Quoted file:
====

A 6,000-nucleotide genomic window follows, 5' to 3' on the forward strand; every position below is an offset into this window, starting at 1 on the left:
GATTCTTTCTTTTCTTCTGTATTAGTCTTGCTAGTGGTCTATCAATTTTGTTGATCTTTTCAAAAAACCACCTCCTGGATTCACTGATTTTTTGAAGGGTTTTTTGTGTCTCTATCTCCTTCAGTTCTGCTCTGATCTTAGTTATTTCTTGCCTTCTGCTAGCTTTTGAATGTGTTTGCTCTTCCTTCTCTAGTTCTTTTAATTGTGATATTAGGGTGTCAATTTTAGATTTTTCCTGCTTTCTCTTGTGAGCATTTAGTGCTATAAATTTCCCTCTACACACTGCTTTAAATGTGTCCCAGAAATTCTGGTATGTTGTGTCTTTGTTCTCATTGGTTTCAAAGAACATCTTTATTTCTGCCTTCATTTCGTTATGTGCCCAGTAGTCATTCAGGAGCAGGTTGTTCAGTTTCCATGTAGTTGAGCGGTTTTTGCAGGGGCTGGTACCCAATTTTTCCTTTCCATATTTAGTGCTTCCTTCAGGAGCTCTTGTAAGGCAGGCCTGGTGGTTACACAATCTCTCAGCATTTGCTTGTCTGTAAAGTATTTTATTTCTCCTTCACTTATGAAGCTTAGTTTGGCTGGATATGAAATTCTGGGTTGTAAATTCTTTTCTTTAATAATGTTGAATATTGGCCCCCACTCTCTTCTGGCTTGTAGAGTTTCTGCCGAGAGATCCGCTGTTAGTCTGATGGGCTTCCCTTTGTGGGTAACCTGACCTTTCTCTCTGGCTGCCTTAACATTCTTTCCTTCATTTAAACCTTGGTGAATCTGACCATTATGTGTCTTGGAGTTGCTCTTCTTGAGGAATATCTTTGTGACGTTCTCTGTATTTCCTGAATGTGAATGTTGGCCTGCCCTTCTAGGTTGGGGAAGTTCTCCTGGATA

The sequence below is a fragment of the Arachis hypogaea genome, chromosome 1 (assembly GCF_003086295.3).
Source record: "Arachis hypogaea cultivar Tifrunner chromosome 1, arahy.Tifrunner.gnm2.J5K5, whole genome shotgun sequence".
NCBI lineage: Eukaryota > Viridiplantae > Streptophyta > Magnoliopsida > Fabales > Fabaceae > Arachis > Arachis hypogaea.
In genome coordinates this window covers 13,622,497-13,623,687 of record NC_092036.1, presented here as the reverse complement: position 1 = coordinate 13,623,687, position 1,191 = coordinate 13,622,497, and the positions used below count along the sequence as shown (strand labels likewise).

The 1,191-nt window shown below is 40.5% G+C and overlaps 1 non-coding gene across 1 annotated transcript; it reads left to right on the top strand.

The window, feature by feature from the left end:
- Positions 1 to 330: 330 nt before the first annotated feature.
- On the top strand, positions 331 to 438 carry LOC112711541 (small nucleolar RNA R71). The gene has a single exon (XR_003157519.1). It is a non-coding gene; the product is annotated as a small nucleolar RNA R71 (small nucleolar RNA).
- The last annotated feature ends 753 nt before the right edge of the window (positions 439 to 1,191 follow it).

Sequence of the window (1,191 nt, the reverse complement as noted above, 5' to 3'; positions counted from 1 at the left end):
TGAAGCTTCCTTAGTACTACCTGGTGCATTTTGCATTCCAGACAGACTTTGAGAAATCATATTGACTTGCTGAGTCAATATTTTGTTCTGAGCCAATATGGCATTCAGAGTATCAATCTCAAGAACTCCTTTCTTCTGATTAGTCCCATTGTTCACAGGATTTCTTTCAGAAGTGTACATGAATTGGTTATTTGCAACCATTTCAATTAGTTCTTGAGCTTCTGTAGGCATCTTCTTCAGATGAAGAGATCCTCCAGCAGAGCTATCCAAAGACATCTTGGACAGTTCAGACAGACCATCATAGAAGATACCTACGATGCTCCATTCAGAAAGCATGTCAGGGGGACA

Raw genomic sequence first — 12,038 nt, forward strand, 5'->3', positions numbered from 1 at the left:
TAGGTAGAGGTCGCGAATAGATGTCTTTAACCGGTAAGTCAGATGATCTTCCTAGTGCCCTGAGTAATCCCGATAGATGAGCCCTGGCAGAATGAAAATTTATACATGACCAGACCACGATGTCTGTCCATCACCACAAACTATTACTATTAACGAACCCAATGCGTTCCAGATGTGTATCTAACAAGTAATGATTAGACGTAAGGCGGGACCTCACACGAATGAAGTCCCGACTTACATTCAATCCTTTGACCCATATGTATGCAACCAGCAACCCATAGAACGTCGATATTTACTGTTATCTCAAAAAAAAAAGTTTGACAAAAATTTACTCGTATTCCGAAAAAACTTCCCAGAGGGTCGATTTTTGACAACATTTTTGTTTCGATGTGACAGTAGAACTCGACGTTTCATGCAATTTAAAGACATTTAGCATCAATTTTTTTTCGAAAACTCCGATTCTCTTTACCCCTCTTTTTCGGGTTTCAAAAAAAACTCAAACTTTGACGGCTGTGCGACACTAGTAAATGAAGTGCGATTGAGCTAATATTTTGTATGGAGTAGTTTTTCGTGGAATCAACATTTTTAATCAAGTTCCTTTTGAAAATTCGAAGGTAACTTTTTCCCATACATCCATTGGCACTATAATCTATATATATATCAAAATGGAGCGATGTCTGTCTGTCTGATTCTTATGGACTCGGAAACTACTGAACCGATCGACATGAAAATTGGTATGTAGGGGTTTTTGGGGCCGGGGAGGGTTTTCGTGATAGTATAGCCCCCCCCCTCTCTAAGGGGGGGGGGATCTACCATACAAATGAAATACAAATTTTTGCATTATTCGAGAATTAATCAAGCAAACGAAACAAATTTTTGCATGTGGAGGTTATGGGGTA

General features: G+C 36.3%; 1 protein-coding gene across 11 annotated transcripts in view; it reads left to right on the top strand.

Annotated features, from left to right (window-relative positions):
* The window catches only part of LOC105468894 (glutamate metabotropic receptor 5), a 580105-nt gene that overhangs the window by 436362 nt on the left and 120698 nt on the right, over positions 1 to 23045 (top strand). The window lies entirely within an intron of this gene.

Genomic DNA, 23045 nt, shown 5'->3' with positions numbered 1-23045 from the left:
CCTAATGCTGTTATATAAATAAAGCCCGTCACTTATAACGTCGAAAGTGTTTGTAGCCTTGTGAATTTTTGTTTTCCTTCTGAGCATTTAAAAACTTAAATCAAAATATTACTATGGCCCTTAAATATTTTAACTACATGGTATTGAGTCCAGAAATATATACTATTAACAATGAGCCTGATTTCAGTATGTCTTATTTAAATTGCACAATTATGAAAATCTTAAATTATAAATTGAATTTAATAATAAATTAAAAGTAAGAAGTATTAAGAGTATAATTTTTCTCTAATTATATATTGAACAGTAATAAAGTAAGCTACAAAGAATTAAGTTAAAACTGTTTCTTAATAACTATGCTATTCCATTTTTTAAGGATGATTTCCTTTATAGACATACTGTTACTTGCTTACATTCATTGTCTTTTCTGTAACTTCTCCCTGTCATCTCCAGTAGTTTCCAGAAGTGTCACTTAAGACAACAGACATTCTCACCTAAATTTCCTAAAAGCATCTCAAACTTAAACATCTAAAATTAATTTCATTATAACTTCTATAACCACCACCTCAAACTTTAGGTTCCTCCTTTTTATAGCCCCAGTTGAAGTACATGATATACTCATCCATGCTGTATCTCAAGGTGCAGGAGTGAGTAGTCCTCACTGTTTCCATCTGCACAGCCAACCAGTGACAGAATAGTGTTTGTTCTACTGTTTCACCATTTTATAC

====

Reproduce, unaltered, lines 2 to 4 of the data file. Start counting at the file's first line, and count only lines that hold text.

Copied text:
GATTCTTTCTTTTCTTCTGTATTAGTCTTGCTAGTGGTCTATCAATTTTGTTGATCTTTTCAAAAAACCACCTCCTGGATTCACTGATTTTTTGAAGGGTTTTTTGTGTCTCTATCTCCTTCAGTTCTGCTCTGATCTTAGTTATTTCTTGCCTTCTGCTAGCTTTTGAATGTGTTTGCTCTTCCTTCTCTAGTTCTTTTAATTGTGATATTAGGGTGTCAATTTTAGATTTTTCCTGCTTTCTCTTGTGAGCATTTAGTGCTATAAATTTCCCTCTACACACTGCTTTAAATGTGTCCCAGAAATTCTGGTATGTTGTGTCTTTGTTCTCATTGGTTTCAAAGAACATCTTTATTTCTGCCTTCATTTCGTTATGTGCCCAGTAGTCATTCAGGAGCAGGTTGTTCAGTTTCCATGTAGTTGAGCGGTTTTTGCAGGGGCTGGTACCCAATTTTTCCTTTCCATATTTAGTGCTTCCTTCAGGAGCTCTTGTAAGGCAGGCCTGGTGGTTACACAATCTCTCAGCATTTGCTTGTCTGTAAAGTATTTTATTTCTCCTTCACTTATGAAGCTTAGTTTGGCTGGATATGAAATTCTGGGTTGTAAATTCTTTTCTTTAATAATGTTGAATATTGGCCCCCACTCTCTTCTGGCTTGTAGAGTTTCTGCCGAGAGATCCGCTGTTAGTCTGATGGGCTTCCCTTTGTGGGTAACCTGACCTTTCTCTCTGGCTGCCTTAACATTCTTTCCTTCATTTAAACCTTGGTGAATCTGACCATTATGTGTCTTGGAGTTGCTCTTCTTGAGGAATATCTTTGTGACGTTCTCTGTATTTCCTGAATGTGAATGTTGGCCTGCCCTTCTAGGTTGGGGAAGTTCTCCTGGATA

The sequence below is a fragment of the Arachis hypogaea genome, chromosome 1 (assembly GCF_003086295.3).
Source record: "Arachis hypogaea cultivar Tifrunner chromosome 1, arahy.Tifrunner.gnm2.J5K5, whole genome shotgun sequence".